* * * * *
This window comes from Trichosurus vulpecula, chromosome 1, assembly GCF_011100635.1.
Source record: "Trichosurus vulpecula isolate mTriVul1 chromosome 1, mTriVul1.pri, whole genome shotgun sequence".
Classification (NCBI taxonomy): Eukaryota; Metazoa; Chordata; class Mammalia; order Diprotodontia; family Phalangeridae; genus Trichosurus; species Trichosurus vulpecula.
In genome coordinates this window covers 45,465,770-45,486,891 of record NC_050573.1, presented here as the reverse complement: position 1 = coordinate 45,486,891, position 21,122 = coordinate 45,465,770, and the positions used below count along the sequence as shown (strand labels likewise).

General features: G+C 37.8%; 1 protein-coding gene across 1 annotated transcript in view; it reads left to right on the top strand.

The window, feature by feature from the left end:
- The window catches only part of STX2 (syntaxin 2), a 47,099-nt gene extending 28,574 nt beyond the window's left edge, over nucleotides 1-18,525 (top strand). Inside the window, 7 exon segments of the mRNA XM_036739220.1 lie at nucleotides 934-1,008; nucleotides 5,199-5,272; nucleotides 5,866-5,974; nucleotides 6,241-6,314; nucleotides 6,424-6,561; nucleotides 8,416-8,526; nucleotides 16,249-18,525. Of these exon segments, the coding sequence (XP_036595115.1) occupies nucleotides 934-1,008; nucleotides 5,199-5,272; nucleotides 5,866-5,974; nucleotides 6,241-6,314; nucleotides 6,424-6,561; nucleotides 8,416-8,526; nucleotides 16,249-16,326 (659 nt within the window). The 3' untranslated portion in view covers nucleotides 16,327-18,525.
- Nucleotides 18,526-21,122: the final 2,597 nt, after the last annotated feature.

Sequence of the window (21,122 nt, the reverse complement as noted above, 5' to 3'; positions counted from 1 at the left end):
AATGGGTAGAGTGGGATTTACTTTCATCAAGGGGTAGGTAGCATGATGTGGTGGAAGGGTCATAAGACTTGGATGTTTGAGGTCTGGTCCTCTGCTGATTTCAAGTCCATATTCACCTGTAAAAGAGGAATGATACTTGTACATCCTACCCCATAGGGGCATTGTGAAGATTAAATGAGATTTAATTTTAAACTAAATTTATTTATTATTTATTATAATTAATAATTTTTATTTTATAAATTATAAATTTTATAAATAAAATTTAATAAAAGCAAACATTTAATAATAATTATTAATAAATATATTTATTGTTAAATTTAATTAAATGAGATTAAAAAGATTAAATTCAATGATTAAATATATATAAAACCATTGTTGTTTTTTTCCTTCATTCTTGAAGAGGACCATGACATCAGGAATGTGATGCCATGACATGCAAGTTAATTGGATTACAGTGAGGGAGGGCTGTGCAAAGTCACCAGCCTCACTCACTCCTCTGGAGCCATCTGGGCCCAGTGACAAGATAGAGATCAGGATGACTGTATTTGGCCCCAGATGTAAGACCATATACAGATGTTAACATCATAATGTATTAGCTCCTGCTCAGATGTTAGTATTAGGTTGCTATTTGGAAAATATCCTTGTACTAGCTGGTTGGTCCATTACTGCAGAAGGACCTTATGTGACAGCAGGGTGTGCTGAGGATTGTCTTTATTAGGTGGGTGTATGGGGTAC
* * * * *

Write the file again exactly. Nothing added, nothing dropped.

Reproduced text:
This window comes from Trichosurus vulpecula, chromosome 1, assembly GCF_011100635.1.
Source record: "Trichosurus vulpecula isolate mTriVul1 chromosome 1, mTriVul1.pri, whole genome shotgun sequence".
Classification (NCBI taxonomy): Eukaryota; Metazoa; Chordata; class Mammalia; order Diprotodontia; family Phalangeridae; genus Trichosurus; species Trichosurus vulpecula.
In genome coordinates this window covers 45,465,770-45,486,891 of record NC_050573.1, presented here as the reverse complement: position 1 = coordinate 45,486,891, position 21,122 = coordinate 45,465,770, and the positions used below count along the sequence as shown (strand labels likewise).

General features: G+C 37.8%; 1 protein-coding gene across 1 annotated transcript in view; it reads left to right on the top strand.

The window, feature by feature from the left end:
- The window catches only part of STX2 (syntaxin 2), a 47,099-nt gene extending 28,574 nt beyond the window's left edge, over nucleotides 1-18,525 (top strand). Inside the window, 7 exon segments of the mRNA XM_036739220.1 lie at nucleotides 934-1,008; nucleotides 5,199-5,272; nucleotides 5,866-5,974; nucleotides 6,241-6,314; nucleotides 6,424-6,561; nucleotides 8,416-8,526; nucleotides 16,249-18,525. Of these exon segments, the coding sequence (XP_036595115.1) occupies nucleotides 934-1,008; nucleotides 5,199-5,272; nucleotides 5,866-5,974; nucleotides 6,241-6,314; nucleotides 6,424-6,561; nucleotides 8,416-8,526; nucleotides 16,249-16,326 (659 nt within the window). The 3' untranslated portion in view covers nucleotides 16,327-18,525.
- Nucleotides 18,526-21,122: the final 2,597 nt, after the last annotated feature.

Sequence of the window (21,122 nt, the reverse complement as noted above, 5' to 3'; positions counted from 1 at the left end):
AATGGGTAGAGTGGGATTTACTTTCATCAAGGGGTAGGTAGCATGATGTGGTGGAAGGGTCATAAGACTTGGATGTTTGAGGTCTGGTCCTCTGCTGATTTCAAGTCCATATTCACCTGTAAAAGAGGAATGATACTTGTACATCCTACCCCATAGGGGCATTGTGAAGATTAAATGAGATTTAATTTTAAACTAAATTTATTTATTATTTATTATAATTAATAATTTTTATTTTATAAATTATAAATTTTATAAATAAAATTTAATAAAAGCAAACATTTAATAATAATTATTAATAAATATATTTATTGTTAAATTTAATTAAATGAGATTAAAAAGATTAAATTCAATGATTAAATATATATAAAACCATTGTTGTTTTTTTCCTTCATTCTTGAAGAGGACCATGACATCAGGAATGTGATGCCATGACATGCAAGTTAATTGGATTACAGTGAGGGAGGGCTGTGCAAAGTCACCAGCCTCACTCACTCCTCTGGAGCCATCTGGGCCCAGTGACAAGATAGAGATCAGGATGACTGTATTTGGCCCCAGATGTAAGACCATATACAGATGTTAACATCATAATGTATTAGCTCCTGCTCAGATGTTAGTATTAGGTTGCTATTTGGAAAATATCCTTGTACTAGCTGGTTGGTCCATTACTGCAGAAGGACCTTATGTGACAGCAGGGTGTGCTGAGGATTGTCTTTATTAGGTGGGTGTATGGGGTAC